Photo Credit: Robert S. Donovan's flickr
Ever wonder what gives some wines a buttery taste? Some mistakenly say it's from oak, but really it's from a process called malolactic fermentation. The name is somewhat misleading as it isn't really a fermentation at all. Rather, malolactic fermentation (or MLF) is the conversion of harsh malic acid into the softer lactic acid. Lactic acid bacteria is either present in the wine or a cultured version is added. It always happens after regular fermentation, if it happens at all.
This is an important step to take in the practice of wine making because it can control how well balanced the wine is. It is a step that is universally taken in red wines, especially in those from cooler regions where acid levels would be out of balance with the sweetness levels. However, it is used far more judiciously in white wines where high levels of acid are needed to balance out sugar levels and where preservation of the delicate grape flavors is desired. You'll never see it in a Riesling, for example, or in Sauvignon Blanc.
Chardonnay is an exception to this rule (and in wine there is always an exception). Chardonnay is a very neutral grape and seems to have an affinity for the creamier flavors that MLF produces. Just try a California Chardonnay or a White Burgundy and compare that to Chardonnay from Chablis. You'll notice a very distinct difference in the levels of acid and the flavors. Steely for Chablis, creamy for California Chardonnay and White Burgundy. (Or just read yesterday's post).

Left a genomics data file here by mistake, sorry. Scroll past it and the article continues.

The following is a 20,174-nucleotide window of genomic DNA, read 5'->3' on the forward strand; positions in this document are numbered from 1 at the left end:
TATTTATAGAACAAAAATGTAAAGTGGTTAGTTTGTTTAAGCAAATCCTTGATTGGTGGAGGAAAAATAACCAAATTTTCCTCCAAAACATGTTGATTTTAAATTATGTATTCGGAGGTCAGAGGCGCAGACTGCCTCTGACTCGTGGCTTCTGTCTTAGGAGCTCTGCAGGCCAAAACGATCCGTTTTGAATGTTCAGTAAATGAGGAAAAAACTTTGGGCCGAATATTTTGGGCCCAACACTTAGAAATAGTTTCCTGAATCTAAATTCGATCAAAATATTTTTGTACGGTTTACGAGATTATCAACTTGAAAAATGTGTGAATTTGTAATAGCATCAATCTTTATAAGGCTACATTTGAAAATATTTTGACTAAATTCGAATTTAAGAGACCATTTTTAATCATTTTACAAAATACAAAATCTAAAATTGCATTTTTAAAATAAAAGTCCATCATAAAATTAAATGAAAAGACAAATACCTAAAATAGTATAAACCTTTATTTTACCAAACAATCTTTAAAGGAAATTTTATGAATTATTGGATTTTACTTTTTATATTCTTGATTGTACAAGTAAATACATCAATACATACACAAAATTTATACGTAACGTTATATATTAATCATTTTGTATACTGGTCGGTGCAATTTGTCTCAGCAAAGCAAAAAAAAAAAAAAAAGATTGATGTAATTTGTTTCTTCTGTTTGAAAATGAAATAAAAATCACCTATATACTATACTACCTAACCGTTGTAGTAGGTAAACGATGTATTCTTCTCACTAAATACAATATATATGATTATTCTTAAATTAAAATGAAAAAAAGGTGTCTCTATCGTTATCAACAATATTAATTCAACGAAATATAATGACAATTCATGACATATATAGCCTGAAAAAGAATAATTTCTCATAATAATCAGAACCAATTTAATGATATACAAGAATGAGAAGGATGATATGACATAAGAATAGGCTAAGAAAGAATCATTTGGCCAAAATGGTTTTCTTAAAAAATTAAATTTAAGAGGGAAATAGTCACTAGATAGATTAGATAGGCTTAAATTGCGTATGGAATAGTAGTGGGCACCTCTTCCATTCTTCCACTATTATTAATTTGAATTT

So where does butter come in? If MLF gets out of control, it will reduce acid too far and produce excessive amounts of diacetyl. At low levels, it is perceived as toasty or nutty, but at high levels it produces buttery flavors that can be unpleasant in wine. Interestingly, levels of diacetyl are much more easy to detect in white wines than in red wines. Fortunately, new world winemakers have become much more cautious with MLF and that super buttery California Chardonnay should be a thing of the past.